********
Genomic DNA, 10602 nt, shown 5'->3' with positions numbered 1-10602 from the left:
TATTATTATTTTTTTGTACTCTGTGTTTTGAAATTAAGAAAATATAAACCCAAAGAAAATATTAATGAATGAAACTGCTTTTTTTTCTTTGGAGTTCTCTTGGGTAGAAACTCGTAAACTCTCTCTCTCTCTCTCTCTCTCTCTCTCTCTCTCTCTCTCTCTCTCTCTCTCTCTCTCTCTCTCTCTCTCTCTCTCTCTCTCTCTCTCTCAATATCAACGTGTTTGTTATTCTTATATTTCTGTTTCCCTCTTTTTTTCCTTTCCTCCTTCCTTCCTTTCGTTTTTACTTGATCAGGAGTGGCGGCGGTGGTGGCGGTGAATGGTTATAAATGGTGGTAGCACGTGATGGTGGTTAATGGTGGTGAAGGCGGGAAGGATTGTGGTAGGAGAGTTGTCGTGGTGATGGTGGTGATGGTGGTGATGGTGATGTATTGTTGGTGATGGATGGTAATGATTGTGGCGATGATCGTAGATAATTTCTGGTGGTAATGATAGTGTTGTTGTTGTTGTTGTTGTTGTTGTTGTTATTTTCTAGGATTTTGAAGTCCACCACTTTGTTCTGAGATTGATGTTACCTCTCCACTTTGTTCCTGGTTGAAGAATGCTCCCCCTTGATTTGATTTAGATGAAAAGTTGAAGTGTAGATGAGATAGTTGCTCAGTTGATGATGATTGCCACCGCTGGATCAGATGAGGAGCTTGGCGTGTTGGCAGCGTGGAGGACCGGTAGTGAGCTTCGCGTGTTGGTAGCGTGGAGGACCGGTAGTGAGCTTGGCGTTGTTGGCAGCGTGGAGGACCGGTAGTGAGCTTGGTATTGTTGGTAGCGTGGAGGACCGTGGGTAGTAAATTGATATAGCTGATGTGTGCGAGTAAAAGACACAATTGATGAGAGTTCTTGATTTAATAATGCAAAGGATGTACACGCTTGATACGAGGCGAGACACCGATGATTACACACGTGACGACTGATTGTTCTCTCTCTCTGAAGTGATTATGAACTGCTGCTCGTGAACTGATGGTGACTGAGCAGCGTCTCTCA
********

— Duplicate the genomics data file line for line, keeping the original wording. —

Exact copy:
Genomic DNA, 10602 nt, shown 5'->3' with positions numbered 1-10602 from the left:
TATTATTATTTTTTTGTACTCTGTGTTTTGAAATTAAGAAAATATAAACCCAAAGAAAATATTAATGAATGAAACTGCTTTTTTTTCTTTGGAGTTCTCTTGGGTAGAAACTCGTAAACTCTCTCTCTCTCTCTCTCTCTCTCTCTCTCTCTCTCTCTCTCTCTCTCTCTCTCTCTCTCTCTCTCTCTCTCTCTCTCTCTCTCTCTCTCAATATCAACGTGTTTGTTATTCTTATATTTCTGTTTCCCTCTTTTTTTCCTTTCCTCCTTCCTTCCTTTCGTTTTTACTTGATCAGGAGTGGCGGCGGTGGTGGCGGTGAATGGTTATAAATGGTGGTAGCACGTGATGGTGGTTAATGGTGGTGAAGGCGGGAAGGATTGTGGTAGGAGAGTTGTCGTGGTGATGGTGGTGATGGTGGTGATGGTGATGTATTGTTGGTGATGGATGGTAATGATTGTGGCGATGATCGTAGATAATTTCTGGTGGTAATGATAGTGTTGTTGTTGTTGTTGTTGTTGTTGTTGTTATTTTCTAGGATTTTGAAGTCCACCACTTTGTTCTGAGATTGATGTTACCTCTCCACTTTGTTCCTGGTTGAAGAATGCTCCCCCTTGATTTGATTTAGATGAAAAGTTGAAGTGTAGATGAGATAGTTGCTCAGTTGATGATGATTGCCACCGCTGGATCAGATGAGGAGCTTGGCGTGTTGGCAGCGTGGAGGACCGGTAGTGAGCTTCGCGTGTTGGTAGCGTGGAGGACCGGTAGTGAGCTTGGCGTTGTTGGCAGCGTGGAGGACCGGTAGTGAGCTTGGTATTGTTGGTAGCGTGGAGGACCGTGGGTAGTAAATTGATATAGCTGATGTGTGCGAGTAAAAGACACAATTGATGAGAGTTCTTGATTTAATAATGCAAAGGATGTACACGCTTGATACGAGGCGAGACACCGATGATTACACACGTGACGACTGATTGTTCTCTCTCTCTGAAGTGATTATGAACTGCTGCTCGTGAACTGATGGTGACTGAGCAGCGTCTCTCA